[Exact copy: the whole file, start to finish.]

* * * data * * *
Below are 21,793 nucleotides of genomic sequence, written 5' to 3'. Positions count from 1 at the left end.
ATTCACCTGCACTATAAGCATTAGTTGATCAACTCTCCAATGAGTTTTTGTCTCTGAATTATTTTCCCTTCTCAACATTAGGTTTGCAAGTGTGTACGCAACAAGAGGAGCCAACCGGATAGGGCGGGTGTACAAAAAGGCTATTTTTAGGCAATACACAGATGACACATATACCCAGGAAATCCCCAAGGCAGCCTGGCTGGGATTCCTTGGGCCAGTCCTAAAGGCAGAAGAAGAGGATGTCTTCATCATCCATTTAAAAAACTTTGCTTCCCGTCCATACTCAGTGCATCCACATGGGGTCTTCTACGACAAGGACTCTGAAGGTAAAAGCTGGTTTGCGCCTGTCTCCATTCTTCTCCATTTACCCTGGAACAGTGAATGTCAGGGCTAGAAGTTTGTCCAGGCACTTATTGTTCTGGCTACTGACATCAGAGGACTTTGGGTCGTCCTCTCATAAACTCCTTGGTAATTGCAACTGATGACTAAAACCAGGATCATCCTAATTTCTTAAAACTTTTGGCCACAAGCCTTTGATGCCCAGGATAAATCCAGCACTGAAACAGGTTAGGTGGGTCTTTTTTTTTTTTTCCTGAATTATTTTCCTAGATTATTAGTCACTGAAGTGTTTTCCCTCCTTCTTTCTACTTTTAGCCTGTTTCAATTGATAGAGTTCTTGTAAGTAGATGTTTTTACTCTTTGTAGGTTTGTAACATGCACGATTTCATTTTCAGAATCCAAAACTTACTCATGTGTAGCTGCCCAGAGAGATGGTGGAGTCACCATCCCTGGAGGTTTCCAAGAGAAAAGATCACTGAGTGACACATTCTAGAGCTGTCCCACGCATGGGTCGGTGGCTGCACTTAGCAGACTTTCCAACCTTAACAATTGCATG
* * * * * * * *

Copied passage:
Below are 21,793 nucleotides of genomic sequence, written 5' to 3'. Positions count from 1 at the left end.
ATTCACCTGCACTATAAGCATTAGTTGATCAACTCTCCAATGAGTTTTTGTCTCTGAATTATTTTCCCTTCTCAACATTAGGTTTGCAAGTGTGTACGCAACAAGAGGAGCCAACCGGATAGGGCGGGTGTACAAAAAGGCTATTTTTAGGCAATACACAGATGACACATATACCCAGGAAATCCCCAAGGCAGCCTGGCTGGGATTCCTTGGGCCAGTCCTAAAGGCAGAAGAAGAGGATGTCTTCATCATCCATTTAAAAAACTTTGCTTCCCGTCCATACTCAGTGCATCCACATGGGGTCTTCTACGACAAGGACTCTGAAGGTAAAAGCTGGTTTGCGCCTGTCTCCATTCTTCTCCATTTACCCTGGAACAGTGAATGTCAGGGCTAGAAGTTTGTCCAGGCACTTATTGTTCTGGCTACTGACATCAGAGGACTTTGGGTCGTCCTCTCATAAACTCCTTGGTAATTGCAACTGATGACTAAAACCAGGATCATCCTAATTTCTTAAAACTTTTGGCCACAAGCCTTTGATGCCCAGGATAAATCCAGCACTGAAACAGGTTAGGTGGGTCTTTTTTTTTTTTTCCTGAATTATTTTCCTAGATTATTAGTCACTGAAGTGTTTTCCCTCCTTCTTTCTACTTTTAGCCTGTTTCAATTGATAGAGTTCTTGTAAGTAGATGTTTTTACTCTTTGTAGGTTTGTAACATGCACGATTTCATTTTCAGAATCCAAAACTTACTCATGTGTAGCTGCCCAGAGAGATGGTGGAGTCACCATCCCTGGAGGTTTCCAAGAGAAAAGATCACTGAGTGACACATTCTAGAGCTGTCCCACGCATGGGTCGGTGGCTGCACTTAGCAGACTTTCCAACCTTAACAATTGCATG